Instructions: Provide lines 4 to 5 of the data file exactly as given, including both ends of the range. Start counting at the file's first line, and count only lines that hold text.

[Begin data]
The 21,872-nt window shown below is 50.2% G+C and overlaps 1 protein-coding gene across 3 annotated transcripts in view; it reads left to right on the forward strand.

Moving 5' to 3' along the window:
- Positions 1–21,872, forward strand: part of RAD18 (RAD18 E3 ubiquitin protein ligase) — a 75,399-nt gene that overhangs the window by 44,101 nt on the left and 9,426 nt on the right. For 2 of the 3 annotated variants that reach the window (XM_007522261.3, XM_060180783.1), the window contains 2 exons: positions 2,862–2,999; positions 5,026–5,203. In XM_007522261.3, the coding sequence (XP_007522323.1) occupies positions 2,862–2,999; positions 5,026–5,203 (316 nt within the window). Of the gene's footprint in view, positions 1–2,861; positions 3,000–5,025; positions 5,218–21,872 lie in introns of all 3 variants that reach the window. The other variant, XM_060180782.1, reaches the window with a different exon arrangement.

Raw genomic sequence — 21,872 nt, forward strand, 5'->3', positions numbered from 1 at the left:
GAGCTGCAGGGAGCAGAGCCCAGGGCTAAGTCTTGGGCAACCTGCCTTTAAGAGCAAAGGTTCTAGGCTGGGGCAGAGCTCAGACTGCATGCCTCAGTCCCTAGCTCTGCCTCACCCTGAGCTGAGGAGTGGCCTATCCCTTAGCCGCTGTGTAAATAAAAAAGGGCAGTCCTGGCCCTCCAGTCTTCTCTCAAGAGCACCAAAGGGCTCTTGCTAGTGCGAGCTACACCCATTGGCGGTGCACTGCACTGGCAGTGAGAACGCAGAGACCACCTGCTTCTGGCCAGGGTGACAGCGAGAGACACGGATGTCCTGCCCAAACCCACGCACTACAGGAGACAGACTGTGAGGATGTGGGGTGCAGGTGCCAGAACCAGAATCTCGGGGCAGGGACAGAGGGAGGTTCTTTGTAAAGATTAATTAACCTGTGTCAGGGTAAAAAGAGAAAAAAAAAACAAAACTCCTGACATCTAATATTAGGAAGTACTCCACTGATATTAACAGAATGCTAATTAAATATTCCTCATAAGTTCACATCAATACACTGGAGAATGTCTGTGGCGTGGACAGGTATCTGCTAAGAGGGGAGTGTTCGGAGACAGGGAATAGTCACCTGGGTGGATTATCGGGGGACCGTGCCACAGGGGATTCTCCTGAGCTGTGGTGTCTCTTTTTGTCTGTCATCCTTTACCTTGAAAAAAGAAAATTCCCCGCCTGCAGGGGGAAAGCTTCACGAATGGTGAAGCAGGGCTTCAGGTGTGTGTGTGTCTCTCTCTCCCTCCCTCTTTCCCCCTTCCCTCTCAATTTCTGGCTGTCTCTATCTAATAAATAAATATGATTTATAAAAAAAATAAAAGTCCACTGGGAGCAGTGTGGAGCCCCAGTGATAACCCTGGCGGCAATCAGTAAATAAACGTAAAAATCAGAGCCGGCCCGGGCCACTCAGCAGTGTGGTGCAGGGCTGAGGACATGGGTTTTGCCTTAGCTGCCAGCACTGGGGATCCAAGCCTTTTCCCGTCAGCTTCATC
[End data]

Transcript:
Raw genomic sequence — 21,872 nt, forward strand, 5'->3', positions numbered from 1 at the left:
GAGCTGCAGGGAGCAGAGCCCAGGGCTAAGTCTTGGGCAACCTGCCTTTAAGAGCAAAGGTTCTAGGCTGGGGCAGAGCTCAGACTGCATGCCTCAGTCCCTAGCTCTGCCTCACCCTGAGCTGAGGAGTGGCCTATCCCTTAGCCGCTGTGTAAATAAAAAAGGGCAGTCCTGGCCCTCCAGTCTTCTCTCAAGAGCACCAAAGGGCTCTTGCTAGTGCGAGCTACACCCATTGGCGGTGCACTGCACTGGCAGTGAGAACGCAGAGACCACCTGCTTCTGGCCAGGGTGACAGCGAGAGACACGGATGTCCTGCCCAAACCCACGCACTACAGGAGACAGACTGTGAGGATGTGGGGTGCAGGTGCCAGAACCAGAATCTCGGGGCAGGGACAGAGGGAGGTTCTTTGTAAAGATTAATTAACCTGTGTCAGGGTAAAAAGAGAAAAAAAAAACAAAACTCCTGACATCTAATATTAGGAAGTACTCCACTGATATTAACAGAATGCTAATTAAATATTCCTCATAAGTTCACATCAATACACTGGAGAATGTCTGTGGCGTGGACAGGTATCTGCTAAGAGGGGAGTGTTCGGAGACAGGGAATAGTCACCTGGGTGGATTATCGGGGGACCGTGCCACAGGGGATTCTCCTGAGCTGTGGTGTCTCTTTTTGTCTGTCATCCTTTACCTTGAAAAAAGAAAATTCCCCGCCTGCAGGGGGAAAGCTTCACGAATGGTGAAGCAGGGCTTCAGGTGTGTGTGTGTCTCTCTCTCCCTCCCTCTTTCCCCCTTCCCTCTCAATTTCTGGCTGTCTCTATCTAATAAATAAATATGATTTATAAAAAAAATAAAAGTCCACTGGGAGCAGTGTGGAGCCCCAGTGATAACCCTGGCGGCAATCAGTAAATAAACGTAAAAATCAGAGCCGGCCCGGGCCACTCAGCAGTGTGGTGCAGGGCTGAGGACATGGGTTTTGCCTTAGCTGCCAGCACTGGGGATCCAAGCCTTTTCCCGTCAGCTTCATC